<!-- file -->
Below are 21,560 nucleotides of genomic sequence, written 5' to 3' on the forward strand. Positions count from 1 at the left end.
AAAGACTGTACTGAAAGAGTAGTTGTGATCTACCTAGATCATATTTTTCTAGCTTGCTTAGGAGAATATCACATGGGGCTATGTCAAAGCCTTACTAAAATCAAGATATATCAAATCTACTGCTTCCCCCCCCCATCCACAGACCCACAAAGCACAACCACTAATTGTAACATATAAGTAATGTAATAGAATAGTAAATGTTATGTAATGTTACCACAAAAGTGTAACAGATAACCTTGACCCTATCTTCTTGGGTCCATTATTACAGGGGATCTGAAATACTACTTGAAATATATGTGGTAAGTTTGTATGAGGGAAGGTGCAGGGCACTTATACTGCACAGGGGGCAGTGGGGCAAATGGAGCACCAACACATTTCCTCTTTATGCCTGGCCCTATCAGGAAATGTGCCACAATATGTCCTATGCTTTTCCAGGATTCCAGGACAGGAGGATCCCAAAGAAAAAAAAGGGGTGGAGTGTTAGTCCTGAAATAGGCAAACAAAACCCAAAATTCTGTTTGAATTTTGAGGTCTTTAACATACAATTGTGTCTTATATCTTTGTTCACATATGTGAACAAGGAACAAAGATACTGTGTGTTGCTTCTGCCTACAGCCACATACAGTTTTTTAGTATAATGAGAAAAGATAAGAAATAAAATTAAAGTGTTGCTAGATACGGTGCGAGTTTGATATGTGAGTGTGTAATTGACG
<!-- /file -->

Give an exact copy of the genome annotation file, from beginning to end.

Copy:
Below are 21,560 nucleotides of genomic sequence, written 5' to 3' on the forward strand. Positions count from 1 at the left end.
AAAGACTGTACTGAAAGAGTAGTTGTGATCTACCTAGATCATATTTTTCTAGCTTGCTTAGGAGAATATCACATGGGGCTATGTCAAAGCCTTACTAAAATCAAGATATATCAAATCTACTGCTTCCCCCCCCCATCCACAGACCCACAAAGCACAACCACTAATTGTAACATATAAGTAATGTAATAGAATAGTAAATGTTATGTAATGTTACCACAAAAGTGTAACAGATAACCTTGACCCTATCTTCTTGGGTCCATTATTACAGGGGATCTGAAATACTACTTGAAATATATGTGGTAAGTTTGTATGAGGGAAGGTGCAGGGCACTTATACTGCACAGGGGGCAGTGGGGCAAATGGAGCACCAACACATTTCCTCTTTATGCCTGGCCCTATCAGGAAATGTGCCACAATATGTCCTATGCTTTTCCAGGATTCCAGGACAGGAGGATCCCAAAGAAAAAAAAGGGGTGGAGTGTTAGTCCTGAAATAGGCAAACAAAACCCAAAATTCTGTTTGAATTTTGAGGTCTTTAACATACAATTGTGTCTTATATCTTTGTTCACATATGTGAACAAGGAACAAAGATACTGTGTGTTGCTTCTGCCTACAGCCACATACAGTTTTTTAGTATAATGAGAAAAGATAAGAAATAAAATTAAAGTGTTGCTAGATACGGTGCGAGTTTGATATGTGAGTGTGTAATTGACG